Cannabis legalization has led to significant health consequences, particularly to EDs and hospitals in Colorado. The most concerning include psychosis, suicide, and other substance abuse. There are deleterious effects on the brain and some of these may not be reversible with abstinence. Other significant health effects include increases in fatal motor vehicle collisions, adverse effects on cardiovascular and pulmonary systems, inadvertent pediatric exposures, cannabis contaminants exposing users to infectious agents, heavy metals, and pesticides, and hash-oil burn injuries due to preparation of concentrates. Finally, cannabis dispensary workers not trained in medicine are giving medical advice that could be harmful to patients.
Cannabis research may offer opportunities for novel treatment of seizures, spasticity from multiple sclerosis, nausea and vomiting from chemotherapy, chronic pain, improvements in cardiovascular outcomes, and sleep disorders. However, progress has been difficult due to absent standardization of the chemical composition of cannabis products and limitations on research secondary to federal classification of cannabis. Given these factors and the Colorado experience, other states should carefully evaluate whether and how to decriminalize or legalize non-medical cannabis use.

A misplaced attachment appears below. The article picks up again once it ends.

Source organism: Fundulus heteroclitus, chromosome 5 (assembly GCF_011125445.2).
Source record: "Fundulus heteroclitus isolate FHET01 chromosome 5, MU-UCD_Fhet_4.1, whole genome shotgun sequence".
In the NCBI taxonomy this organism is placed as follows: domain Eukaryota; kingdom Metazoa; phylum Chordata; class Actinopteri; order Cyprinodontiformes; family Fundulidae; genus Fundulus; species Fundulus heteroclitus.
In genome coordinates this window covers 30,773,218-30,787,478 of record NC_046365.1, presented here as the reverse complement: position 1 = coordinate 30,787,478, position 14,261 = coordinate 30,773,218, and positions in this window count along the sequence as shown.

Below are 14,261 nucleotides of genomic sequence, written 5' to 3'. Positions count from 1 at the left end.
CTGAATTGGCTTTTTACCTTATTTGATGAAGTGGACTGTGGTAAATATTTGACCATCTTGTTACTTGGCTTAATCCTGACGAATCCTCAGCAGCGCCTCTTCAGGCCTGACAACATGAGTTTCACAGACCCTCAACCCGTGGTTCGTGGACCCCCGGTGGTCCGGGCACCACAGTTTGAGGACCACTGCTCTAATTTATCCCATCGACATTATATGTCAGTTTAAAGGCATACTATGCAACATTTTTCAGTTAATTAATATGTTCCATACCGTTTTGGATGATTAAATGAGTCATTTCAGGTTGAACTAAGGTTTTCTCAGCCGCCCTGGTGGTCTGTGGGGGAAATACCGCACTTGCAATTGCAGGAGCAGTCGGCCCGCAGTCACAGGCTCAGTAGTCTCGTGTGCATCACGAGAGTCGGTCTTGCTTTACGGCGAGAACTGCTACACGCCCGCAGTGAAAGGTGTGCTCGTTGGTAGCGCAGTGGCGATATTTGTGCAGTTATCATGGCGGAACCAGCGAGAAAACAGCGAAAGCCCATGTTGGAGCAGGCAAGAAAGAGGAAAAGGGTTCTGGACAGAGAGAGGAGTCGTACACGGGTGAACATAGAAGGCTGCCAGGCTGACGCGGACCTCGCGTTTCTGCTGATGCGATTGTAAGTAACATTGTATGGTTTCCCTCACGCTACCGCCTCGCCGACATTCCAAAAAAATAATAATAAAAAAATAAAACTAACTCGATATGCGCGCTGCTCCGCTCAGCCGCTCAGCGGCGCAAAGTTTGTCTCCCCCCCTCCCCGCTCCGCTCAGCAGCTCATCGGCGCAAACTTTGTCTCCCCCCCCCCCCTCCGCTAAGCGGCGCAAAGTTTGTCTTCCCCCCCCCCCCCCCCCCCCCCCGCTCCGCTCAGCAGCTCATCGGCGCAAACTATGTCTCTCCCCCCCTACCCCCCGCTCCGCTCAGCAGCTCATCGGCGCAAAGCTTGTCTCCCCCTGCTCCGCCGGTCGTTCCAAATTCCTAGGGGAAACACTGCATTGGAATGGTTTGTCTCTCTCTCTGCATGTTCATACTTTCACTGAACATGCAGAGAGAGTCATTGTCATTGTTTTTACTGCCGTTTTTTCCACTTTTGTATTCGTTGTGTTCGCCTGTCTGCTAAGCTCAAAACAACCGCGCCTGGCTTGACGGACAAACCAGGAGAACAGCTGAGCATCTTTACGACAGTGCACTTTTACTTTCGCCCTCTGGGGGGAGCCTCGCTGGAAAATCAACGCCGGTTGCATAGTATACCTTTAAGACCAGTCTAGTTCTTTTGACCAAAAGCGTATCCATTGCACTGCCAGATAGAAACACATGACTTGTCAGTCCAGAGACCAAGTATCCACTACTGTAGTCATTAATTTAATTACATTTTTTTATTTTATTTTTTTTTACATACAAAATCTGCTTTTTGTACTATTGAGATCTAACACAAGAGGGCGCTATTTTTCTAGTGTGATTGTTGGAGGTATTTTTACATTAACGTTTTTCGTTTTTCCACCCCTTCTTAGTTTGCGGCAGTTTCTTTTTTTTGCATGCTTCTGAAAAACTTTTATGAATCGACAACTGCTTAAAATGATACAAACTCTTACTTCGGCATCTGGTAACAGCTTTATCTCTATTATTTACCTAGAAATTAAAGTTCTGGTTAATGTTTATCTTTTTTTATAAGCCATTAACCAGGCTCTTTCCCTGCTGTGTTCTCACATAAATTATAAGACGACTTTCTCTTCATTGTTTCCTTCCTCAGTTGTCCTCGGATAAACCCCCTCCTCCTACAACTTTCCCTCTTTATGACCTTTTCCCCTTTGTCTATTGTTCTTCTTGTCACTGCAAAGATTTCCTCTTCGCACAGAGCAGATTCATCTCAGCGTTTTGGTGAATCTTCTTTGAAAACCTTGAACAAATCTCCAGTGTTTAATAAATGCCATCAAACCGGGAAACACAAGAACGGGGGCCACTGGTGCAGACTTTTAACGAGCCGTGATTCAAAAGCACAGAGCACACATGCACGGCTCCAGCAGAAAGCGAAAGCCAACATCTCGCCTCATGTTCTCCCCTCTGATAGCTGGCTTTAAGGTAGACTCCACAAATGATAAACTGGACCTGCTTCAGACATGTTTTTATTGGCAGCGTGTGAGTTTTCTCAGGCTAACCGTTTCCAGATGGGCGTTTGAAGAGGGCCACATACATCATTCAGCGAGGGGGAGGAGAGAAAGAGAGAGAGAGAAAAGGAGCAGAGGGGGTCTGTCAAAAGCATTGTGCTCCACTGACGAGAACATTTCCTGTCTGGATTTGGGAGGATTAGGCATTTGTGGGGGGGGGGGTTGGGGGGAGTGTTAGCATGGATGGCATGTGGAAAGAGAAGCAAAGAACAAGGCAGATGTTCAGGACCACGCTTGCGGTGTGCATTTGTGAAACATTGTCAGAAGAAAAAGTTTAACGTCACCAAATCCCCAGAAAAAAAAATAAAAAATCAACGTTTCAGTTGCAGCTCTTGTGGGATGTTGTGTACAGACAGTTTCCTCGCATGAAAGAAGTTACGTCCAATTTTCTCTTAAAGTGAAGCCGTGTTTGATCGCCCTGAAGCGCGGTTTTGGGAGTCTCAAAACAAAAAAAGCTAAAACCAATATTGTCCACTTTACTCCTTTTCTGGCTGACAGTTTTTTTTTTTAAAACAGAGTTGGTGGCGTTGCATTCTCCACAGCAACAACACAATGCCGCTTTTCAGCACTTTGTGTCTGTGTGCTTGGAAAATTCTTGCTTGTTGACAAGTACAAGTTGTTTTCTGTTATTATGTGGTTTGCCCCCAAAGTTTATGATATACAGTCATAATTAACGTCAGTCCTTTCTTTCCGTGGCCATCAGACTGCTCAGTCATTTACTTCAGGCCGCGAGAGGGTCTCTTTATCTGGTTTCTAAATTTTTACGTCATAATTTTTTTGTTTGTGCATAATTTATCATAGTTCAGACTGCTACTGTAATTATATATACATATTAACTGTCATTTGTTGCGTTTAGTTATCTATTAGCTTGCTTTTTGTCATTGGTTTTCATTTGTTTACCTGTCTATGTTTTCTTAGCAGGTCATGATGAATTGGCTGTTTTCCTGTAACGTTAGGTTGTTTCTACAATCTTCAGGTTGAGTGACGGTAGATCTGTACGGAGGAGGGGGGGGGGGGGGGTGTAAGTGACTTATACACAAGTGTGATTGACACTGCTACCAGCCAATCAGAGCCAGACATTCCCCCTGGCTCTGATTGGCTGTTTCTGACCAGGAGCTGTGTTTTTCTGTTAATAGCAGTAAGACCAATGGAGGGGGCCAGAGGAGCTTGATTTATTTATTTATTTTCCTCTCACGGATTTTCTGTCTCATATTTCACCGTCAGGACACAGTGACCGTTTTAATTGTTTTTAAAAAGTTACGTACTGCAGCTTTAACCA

Section Editor: Mark I. Langdorf, MD, MHPE
Full text available through open access at http://escholarship.org/uc/uciem_westjem
Address for Correspondence: Brad Roberts, MD, University of New Mexico, Department of Emergency Medicine, Southern Colorado Emergency Medicine Associates, Parkview Medical Center, 400 West 16th Street, Pueblo, Colorado 81003. Email: Brad_Roberts@parkviewmc.com 7 / 2019; 20:557 – 572
Submission history: Revision received July 20, 2018; Submitted April 2, 2019; Accepted April 8, 2019
Conflicts of Interest: By the WestJEM article submission agreement, all authors are required to disclose all affiliations, funding sources and financial or management relationships that could be perceived as potential sources of bias. No author has professional or financial relationships with any companies that are relevant to this study. There are no conflicts of interest or sources of funding to declare.